A high wheel bicycle (also known as a penny farthing, high wheeler and ordinary) is a type of bicycle with a large front wheel and a much smaller rear wheel that was popular in the 1880s. The first Penny farthing was invented in 1871 by British engineer, James Starley. The Penny Farthing came after the development of the 'Hobbyhorse', and the French 'Velocipede' or 'Boneshaker', all versions of early bikes. However, the Penny Farthing was the first really efficient bicycle, consisting of a small rear wheel and large front wheel pivoting on a simple tubular frame with tires of rubber.
The Wheelmen embrace a broad range of bicycle-related activities, centered on the historical aspects of cycling. Such activities include riding in parades, tours and demonstrations, holding rides, participating in events to promote modern cycling, displaying bikes and memorabilia, research, writing and publishing cycle history, collecting bicycle literature and memorabilia, restoring cycles, restoring and recreating uniforms and costumes, recreating grand dance balls, picnics, developing buglers, show and tell meets, swap meets, auctions, slide shows, visiting historic sites and museums, and learning trick riding.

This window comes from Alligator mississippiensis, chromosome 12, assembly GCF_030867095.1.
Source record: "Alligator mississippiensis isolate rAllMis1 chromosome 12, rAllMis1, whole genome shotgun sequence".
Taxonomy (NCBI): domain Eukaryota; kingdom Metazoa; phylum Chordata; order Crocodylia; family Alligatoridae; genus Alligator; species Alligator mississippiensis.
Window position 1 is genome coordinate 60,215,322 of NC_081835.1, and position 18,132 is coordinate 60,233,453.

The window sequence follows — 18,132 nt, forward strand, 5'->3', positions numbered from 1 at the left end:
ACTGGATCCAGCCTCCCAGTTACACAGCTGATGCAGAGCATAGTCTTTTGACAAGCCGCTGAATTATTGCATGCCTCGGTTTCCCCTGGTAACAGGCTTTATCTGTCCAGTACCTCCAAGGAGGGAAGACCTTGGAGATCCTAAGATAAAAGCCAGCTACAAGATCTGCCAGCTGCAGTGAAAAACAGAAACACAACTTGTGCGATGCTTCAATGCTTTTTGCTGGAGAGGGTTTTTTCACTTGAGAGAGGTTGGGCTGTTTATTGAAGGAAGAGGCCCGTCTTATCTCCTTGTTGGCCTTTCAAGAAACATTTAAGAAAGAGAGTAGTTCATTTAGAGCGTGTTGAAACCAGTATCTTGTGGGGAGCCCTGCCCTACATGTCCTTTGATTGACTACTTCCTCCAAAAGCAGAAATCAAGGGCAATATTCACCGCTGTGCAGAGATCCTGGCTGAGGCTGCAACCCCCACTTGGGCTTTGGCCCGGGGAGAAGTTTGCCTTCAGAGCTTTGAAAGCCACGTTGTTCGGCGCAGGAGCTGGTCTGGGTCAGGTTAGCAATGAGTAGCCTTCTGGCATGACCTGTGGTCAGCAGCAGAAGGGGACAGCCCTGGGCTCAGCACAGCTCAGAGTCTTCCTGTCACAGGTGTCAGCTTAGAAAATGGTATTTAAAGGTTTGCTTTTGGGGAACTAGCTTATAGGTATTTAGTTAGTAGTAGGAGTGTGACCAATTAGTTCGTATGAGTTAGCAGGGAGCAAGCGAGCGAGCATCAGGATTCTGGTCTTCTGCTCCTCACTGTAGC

Collectors and restorers have salvaged thousands of antique bicycles and preserved large quantities of bicycle memorabilia, literature and other valuable materials of the golden era of cycling. Many Wheelmen have built outstanding collections of cycles that rival the best of museums. For more information regarding the Wheelmen and how to become a member, please visit The Wheelmen Homepage.